The entire English stretch of the River Severn has been covered by flood warnings as water levels continue to rise following recent downpours.
The Environment Agency said it was “very unusual” for warnings to cover such a long stretch of the river.
The warnings affect Shropshire, Worcestershire and Gloucestershire.
A flood gate on a main commuter route in Worcester, Hylton Road, was closed for the first time since 2014, meaning the street has been shut.
Road closures were in place in the region following nearly a month’s worth of rain in little over 24 hours.
The Herefordshire tributary River Wye, which was at its highest level since 1998, has started to recede after rising 5m above its usual level on Sunday, leading to evacuations and flooded homes.
River levels peaked in parts of Shropshire, including Ironbridge and Buildwas, overnight but are expected to stay high for a few days.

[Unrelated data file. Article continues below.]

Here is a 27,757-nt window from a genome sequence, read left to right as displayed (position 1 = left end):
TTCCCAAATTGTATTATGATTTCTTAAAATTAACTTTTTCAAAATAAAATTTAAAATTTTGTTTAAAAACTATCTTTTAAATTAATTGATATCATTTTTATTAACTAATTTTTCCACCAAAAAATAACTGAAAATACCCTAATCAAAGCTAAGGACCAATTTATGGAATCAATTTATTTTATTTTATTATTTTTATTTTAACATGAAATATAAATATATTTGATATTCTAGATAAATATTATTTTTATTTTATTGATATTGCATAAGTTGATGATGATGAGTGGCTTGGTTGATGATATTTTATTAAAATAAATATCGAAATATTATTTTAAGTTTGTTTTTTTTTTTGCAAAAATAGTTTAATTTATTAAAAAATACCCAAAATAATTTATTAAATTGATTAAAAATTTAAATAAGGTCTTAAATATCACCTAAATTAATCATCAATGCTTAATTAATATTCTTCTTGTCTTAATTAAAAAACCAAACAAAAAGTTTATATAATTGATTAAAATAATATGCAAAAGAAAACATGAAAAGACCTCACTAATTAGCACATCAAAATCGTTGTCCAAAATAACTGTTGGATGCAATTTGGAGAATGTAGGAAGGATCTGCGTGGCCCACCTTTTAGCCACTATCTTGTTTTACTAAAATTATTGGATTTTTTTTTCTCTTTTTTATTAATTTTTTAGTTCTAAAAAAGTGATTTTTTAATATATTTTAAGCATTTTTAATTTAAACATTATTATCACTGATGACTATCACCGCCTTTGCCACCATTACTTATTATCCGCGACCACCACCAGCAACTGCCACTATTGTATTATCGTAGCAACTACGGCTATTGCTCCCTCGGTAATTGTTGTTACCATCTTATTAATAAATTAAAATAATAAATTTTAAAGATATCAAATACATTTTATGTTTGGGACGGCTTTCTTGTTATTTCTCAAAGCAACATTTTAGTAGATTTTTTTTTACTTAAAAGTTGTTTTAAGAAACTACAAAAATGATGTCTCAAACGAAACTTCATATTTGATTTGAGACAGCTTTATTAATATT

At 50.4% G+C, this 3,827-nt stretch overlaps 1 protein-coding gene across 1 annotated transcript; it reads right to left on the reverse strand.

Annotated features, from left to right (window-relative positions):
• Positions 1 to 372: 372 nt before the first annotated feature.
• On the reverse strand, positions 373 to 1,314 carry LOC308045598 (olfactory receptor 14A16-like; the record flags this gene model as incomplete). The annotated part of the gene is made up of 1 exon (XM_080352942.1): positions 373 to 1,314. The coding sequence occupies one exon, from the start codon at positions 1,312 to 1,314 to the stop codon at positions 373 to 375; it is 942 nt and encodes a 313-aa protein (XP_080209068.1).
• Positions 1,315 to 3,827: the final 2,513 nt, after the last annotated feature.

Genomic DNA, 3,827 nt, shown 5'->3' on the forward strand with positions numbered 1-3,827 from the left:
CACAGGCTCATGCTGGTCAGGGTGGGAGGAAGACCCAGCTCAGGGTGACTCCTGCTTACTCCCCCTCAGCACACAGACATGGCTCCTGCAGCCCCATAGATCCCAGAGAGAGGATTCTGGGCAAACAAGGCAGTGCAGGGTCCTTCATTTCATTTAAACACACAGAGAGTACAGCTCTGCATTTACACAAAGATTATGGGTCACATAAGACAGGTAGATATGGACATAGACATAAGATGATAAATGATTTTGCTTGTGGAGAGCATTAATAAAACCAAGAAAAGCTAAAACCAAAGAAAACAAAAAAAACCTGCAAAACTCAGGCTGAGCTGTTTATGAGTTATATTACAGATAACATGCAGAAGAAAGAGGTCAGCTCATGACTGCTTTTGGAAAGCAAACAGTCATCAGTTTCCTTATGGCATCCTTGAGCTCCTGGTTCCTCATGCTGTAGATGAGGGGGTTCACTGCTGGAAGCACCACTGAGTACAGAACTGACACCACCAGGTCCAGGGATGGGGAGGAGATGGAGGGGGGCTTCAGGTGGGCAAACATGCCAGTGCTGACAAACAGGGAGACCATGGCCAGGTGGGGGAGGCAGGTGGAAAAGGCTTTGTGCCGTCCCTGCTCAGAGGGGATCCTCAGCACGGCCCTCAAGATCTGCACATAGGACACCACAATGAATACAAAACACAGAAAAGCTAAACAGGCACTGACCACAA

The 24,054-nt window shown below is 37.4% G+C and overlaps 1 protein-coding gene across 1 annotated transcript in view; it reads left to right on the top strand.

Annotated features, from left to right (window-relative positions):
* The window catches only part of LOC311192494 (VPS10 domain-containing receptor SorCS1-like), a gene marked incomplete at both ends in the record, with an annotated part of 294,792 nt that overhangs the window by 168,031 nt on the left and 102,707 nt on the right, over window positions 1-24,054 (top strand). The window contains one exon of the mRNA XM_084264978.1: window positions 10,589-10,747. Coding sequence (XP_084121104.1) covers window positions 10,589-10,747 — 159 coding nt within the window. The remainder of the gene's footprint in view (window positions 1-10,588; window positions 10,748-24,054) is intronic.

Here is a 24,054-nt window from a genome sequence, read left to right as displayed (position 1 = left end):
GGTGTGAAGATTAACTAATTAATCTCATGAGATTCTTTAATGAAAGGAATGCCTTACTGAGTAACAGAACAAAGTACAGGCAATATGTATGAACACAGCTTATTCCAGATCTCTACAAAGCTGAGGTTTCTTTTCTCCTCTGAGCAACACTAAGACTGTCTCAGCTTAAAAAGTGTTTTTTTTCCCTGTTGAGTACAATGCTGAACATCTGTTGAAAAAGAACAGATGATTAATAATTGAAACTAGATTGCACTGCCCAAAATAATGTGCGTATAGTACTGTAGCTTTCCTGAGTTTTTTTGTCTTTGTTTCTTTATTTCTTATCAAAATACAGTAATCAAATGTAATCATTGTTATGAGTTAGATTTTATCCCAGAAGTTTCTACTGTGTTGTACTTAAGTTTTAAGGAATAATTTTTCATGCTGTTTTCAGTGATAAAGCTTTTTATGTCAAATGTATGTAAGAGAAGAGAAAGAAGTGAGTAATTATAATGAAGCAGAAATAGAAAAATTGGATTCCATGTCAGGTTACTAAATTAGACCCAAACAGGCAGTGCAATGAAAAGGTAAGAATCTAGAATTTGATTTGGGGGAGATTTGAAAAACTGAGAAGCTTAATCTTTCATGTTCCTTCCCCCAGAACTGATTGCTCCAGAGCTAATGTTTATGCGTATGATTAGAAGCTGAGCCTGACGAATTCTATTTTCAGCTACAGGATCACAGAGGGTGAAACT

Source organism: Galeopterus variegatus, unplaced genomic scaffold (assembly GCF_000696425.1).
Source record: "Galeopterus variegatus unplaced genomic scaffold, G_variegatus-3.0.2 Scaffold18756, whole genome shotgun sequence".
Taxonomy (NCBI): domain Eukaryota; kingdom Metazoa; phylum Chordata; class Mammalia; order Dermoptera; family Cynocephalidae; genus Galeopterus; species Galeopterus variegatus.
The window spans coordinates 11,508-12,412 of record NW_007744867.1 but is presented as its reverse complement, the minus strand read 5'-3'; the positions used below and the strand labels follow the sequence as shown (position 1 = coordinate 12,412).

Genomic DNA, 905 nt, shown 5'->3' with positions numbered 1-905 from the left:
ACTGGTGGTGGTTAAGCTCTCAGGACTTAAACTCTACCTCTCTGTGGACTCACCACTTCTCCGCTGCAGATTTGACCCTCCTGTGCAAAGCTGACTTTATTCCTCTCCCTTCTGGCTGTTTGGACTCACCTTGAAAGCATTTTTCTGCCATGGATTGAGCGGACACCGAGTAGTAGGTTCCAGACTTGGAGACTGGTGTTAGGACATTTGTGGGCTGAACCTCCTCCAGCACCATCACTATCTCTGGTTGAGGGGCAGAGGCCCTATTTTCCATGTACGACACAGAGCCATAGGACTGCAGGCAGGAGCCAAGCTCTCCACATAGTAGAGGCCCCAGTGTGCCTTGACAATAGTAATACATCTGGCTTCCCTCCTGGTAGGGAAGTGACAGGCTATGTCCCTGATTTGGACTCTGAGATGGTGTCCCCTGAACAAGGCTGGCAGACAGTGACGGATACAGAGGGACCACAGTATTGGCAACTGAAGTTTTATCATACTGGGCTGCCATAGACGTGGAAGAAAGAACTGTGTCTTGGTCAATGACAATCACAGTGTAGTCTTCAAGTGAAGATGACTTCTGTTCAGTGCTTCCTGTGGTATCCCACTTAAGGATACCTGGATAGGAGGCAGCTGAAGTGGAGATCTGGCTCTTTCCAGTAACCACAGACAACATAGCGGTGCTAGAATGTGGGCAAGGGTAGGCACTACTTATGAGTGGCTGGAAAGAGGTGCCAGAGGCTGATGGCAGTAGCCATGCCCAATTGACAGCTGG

Other areas including Worcester are projected to peak on Tuesday night. River levels are expected to remain high in the city and downstream for the next two to three days.
The Environment Agency said more than 1,000 homes and businesses had been protected by the Severn flood barriers.
Donna Byard runs an antique shop in Ironbridge and had to turn away customers on Monday due to the rising waters.
“We’ve not had it this high for many years,” she said, adding it was the first time she had been forced to use her flood barrier which she noticed “breaching underneath slightly”.
In a caravan park in Bridgnorth, Maureen Burnell told the BBC her home was suddenly surrounded by water.
She said there had been no sign of flooding at about 21:00 GMT on Monday but a few hours later “and suddenly this water is rushing like mad past our window”.
The Environment Agency’s Chris Bainger said holidaymakers enjoying their half-term break were a particular concern as they were unlikely to have a flood plan.
“That’s caught some people out,” he said, adding that people letting holiday accommodation should consider leaving tourists information for what to do.
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